Diary of a Genealogist
I've had a breakthrough in my husband's Northumberland family. His 3x gt grandfather, George Radcliffe, was a mariner. As he had died before 1851, I didn't know where he was born. His wife was Elizabeth Smith, her mother was Mary Forster. George and Elizabeth named their son Joseph Forster. I have just found another mariner from Berwick named Forster Joseph Radcliffe. He died in 1829 and is buried at Holy Trinity, Berwick. So now I am fairly confident that I have George's possible place of birth. The search goes on. Forster was living at Wool Market, Berwick.
A friend has asked me to advise him about adoption. He is an adult and was adopted when a baby. I had to admit, it was an area I know little about. I have managed to reunite a mother with her adult son, but that was not using adoption agencies; I had hit the jackpot when using the 1939 Register so I knew his birth mother was alive. This request from my friend however, wasn't as straight forward. I did narrow down his birth to one birth registration, it was the correct one! So now we know where he was born and who his birth mother is. I have tracked her down using Electoral Registers and nursing registers, to 1965, then she disappears. I cannot find her death, I cannot find her on a passenger list. I have found a potential marriage. I have messaged a decendent of this marriage, but have not received a reply. I now have forms that have been filled in to support his request to have his adoption papers as his original ones were destroyed. I am keeping everything crossed as he has not received counselling, I think it's law he needs to. At aged 59, he thinks he is quite able to make his own mind up about this! I agree.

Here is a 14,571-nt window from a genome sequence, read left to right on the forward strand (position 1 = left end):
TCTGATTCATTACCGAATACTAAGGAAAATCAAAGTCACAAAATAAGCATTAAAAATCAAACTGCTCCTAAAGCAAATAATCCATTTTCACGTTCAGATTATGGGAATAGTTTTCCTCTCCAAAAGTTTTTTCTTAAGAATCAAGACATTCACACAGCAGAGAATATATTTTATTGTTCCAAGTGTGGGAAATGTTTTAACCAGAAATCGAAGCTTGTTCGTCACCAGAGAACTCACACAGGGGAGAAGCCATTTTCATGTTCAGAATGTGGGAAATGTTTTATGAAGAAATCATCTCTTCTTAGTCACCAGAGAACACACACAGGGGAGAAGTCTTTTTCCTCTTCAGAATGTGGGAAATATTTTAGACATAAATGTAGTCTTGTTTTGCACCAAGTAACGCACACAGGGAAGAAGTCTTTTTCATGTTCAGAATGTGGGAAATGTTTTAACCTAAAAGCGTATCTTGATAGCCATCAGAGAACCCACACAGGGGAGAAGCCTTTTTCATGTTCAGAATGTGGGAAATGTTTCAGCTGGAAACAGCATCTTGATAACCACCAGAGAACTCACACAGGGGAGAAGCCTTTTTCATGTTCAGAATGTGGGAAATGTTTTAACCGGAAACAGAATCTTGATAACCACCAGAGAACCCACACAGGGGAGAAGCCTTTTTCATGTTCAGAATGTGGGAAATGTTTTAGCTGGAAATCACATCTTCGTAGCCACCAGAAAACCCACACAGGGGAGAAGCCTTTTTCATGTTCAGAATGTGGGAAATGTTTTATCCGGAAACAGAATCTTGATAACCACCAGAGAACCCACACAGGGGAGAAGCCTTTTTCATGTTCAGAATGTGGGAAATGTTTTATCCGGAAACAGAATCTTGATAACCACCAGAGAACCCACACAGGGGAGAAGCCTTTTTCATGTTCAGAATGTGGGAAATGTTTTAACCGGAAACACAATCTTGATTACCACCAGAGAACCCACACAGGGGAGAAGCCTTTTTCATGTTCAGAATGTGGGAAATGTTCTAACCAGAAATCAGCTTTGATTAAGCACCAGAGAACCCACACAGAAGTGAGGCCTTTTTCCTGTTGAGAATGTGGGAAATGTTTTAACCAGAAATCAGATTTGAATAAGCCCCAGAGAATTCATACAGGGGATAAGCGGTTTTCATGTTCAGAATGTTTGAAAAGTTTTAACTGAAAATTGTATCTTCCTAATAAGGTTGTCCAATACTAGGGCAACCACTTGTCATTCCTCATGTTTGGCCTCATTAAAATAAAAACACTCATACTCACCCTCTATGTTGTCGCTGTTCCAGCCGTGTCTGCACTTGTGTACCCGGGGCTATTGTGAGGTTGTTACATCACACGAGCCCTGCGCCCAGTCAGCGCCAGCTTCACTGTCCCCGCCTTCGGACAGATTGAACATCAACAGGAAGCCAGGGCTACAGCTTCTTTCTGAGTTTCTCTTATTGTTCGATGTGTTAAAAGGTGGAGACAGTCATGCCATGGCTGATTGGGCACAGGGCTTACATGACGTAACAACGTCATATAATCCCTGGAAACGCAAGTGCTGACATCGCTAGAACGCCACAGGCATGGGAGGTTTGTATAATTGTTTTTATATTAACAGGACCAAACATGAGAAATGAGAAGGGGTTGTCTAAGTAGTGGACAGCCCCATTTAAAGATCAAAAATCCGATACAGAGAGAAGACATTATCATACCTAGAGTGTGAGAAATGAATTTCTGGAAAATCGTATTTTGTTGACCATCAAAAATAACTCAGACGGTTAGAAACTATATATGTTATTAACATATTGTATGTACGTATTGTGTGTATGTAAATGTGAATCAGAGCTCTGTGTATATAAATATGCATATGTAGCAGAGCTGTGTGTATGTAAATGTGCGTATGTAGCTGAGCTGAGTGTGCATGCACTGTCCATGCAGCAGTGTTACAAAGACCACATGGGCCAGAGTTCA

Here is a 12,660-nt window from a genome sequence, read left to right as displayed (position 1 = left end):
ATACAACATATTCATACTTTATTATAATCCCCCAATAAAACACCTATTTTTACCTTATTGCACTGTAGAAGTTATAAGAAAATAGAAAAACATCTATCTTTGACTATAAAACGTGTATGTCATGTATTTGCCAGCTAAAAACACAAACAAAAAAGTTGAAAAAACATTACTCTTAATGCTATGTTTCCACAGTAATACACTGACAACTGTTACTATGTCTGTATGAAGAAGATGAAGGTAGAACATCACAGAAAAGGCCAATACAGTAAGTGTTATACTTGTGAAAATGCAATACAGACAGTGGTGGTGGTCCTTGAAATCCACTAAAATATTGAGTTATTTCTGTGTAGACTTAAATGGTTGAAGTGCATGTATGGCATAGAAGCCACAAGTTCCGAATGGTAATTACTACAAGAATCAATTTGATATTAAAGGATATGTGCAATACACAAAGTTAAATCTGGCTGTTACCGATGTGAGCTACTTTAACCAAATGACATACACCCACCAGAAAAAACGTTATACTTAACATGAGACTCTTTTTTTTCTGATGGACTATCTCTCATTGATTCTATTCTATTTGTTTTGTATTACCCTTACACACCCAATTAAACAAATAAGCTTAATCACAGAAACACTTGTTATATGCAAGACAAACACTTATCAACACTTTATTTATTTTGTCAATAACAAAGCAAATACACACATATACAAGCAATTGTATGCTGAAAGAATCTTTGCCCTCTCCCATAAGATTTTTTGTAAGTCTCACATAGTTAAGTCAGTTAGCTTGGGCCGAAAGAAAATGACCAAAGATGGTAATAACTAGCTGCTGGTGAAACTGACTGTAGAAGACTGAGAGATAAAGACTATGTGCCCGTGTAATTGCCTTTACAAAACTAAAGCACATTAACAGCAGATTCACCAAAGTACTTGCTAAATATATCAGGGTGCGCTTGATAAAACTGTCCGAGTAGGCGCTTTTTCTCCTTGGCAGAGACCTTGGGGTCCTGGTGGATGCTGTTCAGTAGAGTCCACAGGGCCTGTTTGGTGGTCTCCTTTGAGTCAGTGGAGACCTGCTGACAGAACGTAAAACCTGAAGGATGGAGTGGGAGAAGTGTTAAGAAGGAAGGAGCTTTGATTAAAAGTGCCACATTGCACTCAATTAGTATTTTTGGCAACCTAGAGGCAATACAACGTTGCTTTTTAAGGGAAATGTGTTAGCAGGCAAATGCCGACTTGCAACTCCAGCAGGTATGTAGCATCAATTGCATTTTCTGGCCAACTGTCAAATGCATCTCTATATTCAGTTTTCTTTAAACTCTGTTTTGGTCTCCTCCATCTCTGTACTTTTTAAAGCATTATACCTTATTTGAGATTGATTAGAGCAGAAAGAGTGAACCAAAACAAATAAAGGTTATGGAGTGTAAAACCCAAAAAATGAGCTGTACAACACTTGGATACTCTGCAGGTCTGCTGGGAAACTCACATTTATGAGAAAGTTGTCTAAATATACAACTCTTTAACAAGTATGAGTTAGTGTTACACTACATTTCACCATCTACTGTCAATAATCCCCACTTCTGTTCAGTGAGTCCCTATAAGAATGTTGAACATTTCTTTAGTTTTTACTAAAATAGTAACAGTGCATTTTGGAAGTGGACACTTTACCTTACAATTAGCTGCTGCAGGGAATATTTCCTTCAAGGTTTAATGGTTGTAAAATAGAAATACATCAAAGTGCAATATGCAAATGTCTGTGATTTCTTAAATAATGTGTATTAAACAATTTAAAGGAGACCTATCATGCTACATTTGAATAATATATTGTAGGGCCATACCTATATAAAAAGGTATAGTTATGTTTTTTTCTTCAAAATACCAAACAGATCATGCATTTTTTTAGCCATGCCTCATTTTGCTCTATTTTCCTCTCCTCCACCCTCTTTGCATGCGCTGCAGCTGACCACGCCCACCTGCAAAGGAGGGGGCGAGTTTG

After not looking at my Essex family for a few years, I returned to review my Clark family on my father's line. William Clark married Elizabeth Coles in the 1840s. Elizabeth will lead me to Somerset, but before I travelled there, I wanted to sort out confusion over a census return regarding their daughter Eliza and her family. Job done, I'm pleased to say. I followed the lives of Eliza's descendants to discover the son of one line being killed on the Western Front during WWI. Another descendant was killed whilst performing a night exercise at a Lincolnshire air base during WWII.
I realise it's been a while since I've updated this blog. I have been a tad busy with research projects, grandchildren and now an exciting new event. I have offered to give a talk on genealogy to a local group at their coffee morning. I have finished it and hope they enjoy it and it inspires conversation around their histories.
I had decided to write about two ancestors, father and son, Onesiphorus Randall Senior and Junior, the focus changed however. They were on my paternal line, Onie Senior was born in Norfolk. Whilst brushing up on two of my ancestors after not looking at them for a few years, I discovered two women and a baby (I know, it sounds like a film!LOL), not humerous though. The two women were not related to me, however, and I know this is going to sound fanciful, but I felt as if they were calling to me across the years. They needed their stories told. If anyone would like a look, let me know.